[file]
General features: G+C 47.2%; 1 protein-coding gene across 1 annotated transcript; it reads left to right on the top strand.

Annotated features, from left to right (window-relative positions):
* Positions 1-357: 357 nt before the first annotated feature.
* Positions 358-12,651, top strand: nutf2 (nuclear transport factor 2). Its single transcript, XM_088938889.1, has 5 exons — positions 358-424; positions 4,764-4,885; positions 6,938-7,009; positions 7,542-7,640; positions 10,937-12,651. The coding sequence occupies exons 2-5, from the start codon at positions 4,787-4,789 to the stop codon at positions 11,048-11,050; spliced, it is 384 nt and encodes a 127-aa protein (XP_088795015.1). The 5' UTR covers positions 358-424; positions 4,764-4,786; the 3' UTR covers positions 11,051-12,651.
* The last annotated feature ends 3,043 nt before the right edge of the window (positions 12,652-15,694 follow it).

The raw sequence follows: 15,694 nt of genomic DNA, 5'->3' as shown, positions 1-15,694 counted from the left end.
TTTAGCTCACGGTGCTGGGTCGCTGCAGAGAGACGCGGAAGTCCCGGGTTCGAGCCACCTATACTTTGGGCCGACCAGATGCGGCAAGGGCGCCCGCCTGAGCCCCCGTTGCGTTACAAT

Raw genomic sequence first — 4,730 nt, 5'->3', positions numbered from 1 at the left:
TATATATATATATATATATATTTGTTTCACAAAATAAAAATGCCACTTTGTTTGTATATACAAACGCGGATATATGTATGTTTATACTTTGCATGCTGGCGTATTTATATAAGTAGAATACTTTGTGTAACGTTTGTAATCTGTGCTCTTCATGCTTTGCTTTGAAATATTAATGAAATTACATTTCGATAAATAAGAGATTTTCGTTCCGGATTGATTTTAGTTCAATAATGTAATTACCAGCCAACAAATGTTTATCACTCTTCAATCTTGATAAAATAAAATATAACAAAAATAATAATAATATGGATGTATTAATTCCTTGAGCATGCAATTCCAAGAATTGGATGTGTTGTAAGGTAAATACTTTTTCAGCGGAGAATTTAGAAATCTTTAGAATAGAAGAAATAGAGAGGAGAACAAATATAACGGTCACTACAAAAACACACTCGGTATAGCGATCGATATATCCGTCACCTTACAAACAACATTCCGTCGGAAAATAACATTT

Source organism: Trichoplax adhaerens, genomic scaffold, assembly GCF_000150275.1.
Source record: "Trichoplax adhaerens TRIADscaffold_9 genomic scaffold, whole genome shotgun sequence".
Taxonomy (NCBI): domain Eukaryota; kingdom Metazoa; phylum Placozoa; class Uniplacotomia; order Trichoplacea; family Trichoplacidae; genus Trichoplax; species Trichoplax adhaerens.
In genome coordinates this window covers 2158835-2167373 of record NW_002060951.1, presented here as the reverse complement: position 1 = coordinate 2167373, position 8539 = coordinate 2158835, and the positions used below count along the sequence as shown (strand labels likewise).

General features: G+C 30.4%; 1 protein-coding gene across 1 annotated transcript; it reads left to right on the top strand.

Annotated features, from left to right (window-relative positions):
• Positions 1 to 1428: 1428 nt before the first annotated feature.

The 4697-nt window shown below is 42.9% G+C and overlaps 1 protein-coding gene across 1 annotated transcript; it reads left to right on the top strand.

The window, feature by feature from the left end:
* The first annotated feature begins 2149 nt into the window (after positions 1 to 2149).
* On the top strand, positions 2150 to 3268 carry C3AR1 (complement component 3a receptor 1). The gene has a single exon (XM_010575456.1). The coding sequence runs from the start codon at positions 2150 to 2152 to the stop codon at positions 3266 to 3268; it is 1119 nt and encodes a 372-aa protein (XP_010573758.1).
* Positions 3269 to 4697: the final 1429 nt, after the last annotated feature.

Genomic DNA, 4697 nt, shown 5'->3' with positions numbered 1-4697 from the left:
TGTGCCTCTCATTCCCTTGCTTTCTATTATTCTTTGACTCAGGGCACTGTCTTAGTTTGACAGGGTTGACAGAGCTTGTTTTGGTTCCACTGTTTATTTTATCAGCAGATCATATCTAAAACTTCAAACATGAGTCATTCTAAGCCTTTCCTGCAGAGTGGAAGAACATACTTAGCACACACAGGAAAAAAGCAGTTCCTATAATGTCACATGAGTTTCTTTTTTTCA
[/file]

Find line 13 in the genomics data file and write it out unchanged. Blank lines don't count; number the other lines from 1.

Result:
In genome coordinates this window covers 2158835-2167373 of record NW_002060951.1, presented here as the reverse complement: position 1 = coordinate 2167373, position 8539 = coordinate 2158835, and the positions used below count along the sequence as shown (strand labels likewise).